Category Archives: Presbyterian Ministry at the United Nations

The Until We Meet Again Tour – 29 July 2016, part 2

The Until We Meet Again Tour involved an evening walk from the Presbyterian Ministry at the United Nations to New York City Center. There my son Sean joined me to see God Bless You, Mr. Rosewater, a musical based on the Kurt Vonnegut novel of the same name. James Earl Jones played the role of Kilgore Trout.

During the intermission, I noted to Sean that once again I had chosen a play that might be described as non-traditional. He replied that at least this one had a somewhat linear plot. He further noted that this was the first collaboration by Howard Ashman and Alan Menken with the result that the music and lyrics were well done.

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Filed under Family, Music, New York, Presbyterian Ministry at the United Nations

All people have voices

On 11 March 2016, I spoke about the work of advocacy at the orientation for the Presbyterians attending the 60th Session of the United Nations Commission on the Status of Women. I was asked to post a portion of my remarks and did so on the Presbyterian Ministry at the United Nations blog. I reprint the words here with the permission of the blog editor (who happens to be me).

All people have voices.
The task of advocacy has nothing to do with giving voice to the voiceless, because
all people have voices.
Some people have voices we choose not to hear.
Some people have voices we ignore.
Some people have voices we force to the margins.
Some people have voices we oppress, repress, suppress.
Some people have voices we have silenced, sometimes for a long time, but
all people have voices.

The work of advocacy leads us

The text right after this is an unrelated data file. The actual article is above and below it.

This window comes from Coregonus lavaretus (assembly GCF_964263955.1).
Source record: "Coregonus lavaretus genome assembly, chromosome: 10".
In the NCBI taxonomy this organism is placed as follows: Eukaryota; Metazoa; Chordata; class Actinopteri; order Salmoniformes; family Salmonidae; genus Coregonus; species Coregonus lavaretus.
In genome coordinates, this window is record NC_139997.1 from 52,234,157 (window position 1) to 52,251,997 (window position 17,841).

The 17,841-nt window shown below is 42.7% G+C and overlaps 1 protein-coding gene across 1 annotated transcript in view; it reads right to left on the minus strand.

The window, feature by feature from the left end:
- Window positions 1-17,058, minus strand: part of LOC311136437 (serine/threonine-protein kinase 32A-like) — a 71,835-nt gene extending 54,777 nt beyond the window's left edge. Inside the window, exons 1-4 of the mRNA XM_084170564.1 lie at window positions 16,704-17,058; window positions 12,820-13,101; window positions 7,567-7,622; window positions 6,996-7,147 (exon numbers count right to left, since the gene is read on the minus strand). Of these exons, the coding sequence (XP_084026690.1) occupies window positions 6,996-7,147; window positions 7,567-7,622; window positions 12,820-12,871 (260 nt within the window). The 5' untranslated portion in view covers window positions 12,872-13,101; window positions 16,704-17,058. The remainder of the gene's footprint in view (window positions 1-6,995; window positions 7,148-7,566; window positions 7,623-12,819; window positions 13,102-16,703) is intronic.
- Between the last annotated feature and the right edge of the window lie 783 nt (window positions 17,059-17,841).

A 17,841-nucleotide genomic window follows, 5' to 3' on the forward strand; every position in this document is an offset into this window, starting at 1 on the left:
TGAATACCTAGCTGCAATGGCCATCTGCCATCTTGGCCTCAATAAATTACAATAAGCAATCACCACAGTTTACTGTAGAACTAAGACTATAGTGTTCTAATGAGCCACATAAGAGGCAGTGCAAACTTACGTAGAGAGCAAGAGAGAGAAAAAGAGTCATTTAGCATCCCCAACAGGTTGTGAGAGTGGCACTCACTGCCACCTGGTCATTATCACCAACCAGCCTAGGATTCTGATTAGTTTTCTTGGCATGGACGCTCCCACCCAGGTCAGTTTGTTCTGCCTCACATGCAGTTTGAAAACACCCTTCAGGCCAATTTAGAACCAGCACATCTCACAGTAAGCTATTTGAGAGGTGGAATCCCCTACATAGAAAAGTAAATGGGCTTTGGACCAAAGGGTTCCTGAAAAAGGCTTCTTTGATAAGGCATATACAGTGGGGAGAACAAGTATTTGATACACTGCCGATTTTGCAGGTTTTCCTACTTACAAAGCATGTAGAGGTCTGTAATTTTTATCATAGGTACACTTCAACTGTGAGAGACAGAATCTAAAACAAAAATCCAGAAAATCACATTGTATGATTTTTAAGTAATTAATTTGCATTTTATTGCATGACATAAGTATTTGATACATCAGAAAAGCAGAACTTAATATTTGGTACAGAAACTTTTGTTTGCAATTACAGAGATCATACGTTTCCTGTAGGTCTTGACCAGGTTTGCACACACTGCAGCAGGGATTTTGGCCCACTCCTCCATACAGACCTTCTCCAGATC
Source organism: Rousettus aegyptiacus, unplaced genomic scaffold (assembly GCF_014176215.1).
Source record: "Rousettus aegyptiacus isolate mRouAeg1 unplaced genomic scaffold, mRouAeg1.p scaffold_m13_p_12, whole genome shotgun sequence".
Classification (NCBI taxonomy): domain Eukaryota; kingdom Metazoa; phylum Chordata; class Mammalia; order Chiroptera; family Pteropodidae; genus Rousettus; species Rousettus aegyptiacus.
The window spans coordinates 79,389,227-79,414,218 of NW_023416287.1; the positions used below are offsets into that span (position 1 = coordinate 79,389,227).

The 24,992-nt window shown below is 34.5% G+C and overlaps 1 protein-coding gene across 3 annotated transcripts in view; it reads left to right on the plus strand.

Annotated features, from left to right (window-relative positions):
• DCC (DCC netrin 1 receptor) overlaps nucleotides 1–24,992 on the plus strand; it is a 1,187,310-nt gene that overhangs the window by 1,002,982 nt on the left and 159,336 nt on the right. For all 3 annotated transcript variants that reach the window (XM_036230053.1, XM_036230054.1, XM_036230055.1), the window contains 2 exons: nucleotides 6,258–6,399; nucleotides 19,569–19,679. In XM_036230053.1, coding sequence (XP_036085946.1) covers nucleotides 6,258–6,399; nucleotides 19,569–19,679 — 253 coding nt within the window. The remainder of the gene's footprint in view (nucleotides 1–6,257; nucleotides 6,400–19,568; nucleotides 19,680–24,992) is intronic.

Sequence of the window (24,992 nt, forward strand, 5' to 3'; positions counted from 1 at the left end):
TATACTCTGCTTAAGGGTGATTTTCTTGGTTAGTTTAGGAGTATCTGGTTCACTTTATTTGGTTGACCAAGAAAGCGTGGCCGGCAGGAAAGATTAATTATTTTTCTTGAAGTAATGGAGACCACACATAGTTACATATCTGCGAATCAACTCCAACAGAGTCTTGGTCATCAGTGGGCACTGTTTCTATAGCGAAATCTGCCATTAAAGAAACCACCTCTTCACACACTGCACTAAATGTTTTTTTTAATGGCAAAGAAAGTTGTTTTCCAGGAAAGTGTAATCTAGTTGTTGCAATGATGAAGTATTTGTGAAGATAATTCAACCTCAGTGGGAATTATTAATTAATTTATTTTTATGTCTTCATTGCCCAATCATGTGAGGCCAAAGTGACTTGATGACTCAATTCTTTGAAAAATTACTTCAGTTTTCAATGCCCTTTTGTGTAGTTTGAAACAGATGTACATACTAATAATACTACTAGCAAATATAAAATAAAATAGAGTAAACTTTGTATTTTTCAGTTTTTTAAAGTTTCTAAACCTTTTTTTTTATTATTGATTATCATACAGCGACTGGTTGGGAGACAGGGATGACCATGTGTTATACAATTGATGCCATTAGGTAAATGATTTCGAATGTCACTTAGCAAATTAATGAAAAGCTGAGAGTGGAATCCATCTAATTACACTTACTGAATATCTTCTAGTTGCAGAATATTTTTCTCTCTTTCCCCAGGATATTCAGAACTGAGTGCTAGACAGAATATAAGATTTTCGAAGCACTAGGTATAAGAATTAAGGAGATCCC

to uncover the voices of our sisters and brothers whose voices we ignore, drive to the margins, suppress, or silence
to hear the voices of our sisters and brothers
to listen, truly listen, passionately listen to the voices of our sisters and brothers
to heed the voices of our sisters and brothers
and then to work with our sisters and brothers whose voices we ignore, drive to the margins, suppress, or silence
to amplify the voices of our sisters and brothers
to bring the voices of our sisters and brothers to the halls of privilege and the tables of power
to invite and call and challenge all people, particularly privileged, powerful people, to hear the voices of our sisters and brothers
to demand that all people, particularly privileged, powerful people, listen, truly listen, passionately listen to our sisters and brothers whose voices we ignore, drive to the margins, suppress, or silence because
all people have voices.

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Filed under Human Rights, Presbyterian Church (U.S.A.), Presbyterian Ministry at the United Nations

Move the stone

The Presbyterian Ministry at the United Nations hosted a seminar for a group from the University of Baltimore Law School. One of the speakers was Shulamith Koenig no relation although interestingly her husband’s family and my father’s family both appear to have lived in what is now Austria and at the time was part of the Austro-Hungarian Empire, founding president of the People’s Movement for Human Rights Learning. In her presentation, Shulamith said: